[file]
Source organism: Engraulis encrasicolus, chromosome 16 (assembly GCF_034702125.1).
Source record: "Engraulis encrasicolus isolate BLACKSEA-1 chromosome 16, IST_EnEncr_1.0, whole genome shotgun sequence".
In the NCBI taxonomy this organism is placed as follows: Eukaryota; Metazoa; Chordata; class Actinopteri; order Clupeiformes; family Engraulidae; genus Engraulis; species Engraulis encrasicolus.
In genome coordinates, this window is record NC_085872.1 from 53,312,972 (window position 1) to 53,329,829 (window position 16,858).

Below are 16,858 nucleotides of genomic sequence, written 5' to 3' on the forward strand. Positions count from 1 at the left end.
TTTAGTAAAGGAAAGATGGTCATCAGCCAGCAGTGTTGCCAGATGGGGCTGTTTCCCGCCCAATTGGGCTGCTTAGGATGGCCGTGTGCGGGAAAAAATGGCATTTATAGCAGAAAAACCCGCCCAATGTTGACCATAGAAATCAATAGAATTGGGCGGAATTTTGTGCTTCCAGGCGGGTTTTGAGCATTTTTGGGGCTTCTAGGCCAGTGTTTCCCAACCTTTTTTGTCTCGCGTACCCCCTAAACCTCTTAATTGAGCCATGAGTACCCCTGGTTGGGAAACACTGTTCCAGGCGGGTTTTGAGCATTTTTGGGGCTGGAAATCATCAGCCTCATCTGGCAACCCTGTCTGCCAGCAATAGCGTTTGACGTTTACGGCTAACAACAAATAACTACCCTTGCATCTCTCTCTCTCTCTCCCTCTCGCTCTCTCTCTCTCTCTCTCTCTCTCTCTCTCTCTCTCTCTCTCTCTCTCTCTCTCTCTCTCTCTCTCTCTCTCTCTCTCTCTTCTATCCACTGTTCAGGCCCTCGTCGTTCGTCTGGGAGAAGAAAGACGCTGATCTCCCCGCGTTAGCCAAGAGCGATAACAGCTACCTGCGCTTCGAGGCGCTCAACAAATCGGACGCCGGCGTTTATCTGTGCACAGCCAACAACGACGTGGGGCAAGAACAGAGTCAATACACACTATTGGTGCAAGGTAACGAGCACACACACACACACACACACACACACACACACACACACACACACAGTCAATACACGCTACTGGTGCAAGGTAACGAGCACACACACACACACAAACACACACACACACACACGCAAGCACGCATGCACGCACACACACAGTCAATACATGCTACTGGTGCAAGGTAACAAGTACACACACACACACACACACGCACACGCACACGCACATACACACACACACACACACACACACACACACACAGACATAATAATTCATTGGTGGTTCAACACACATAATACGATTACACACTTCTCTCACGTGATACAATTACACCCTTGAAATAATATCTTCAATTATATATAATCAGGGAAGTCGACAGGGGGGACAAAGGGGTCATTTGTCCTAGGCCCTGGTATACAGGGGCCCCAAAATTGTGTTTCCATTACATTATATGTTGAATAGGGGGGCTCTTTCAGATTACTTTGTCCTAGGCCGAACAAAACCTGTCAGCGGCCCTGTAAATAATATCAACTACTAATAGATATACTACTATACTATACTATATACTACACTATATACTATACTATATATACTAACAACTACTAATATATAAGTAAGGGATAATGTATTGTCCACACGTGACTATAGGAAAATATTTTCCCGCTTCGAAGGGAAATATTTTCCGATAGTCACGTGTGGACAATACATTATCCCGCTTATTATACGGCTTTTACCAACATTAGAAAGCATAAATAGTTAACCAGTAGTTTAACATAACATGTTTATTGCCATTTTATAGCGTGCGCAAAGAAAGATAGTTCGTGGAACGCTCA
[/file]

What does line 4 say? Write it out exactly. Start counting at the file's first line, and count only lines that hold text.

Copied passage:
In genome coordinates, this window is record NC_085872.1 from 53,312,972 (window position 1) to 53,329,829 (window position 16,858).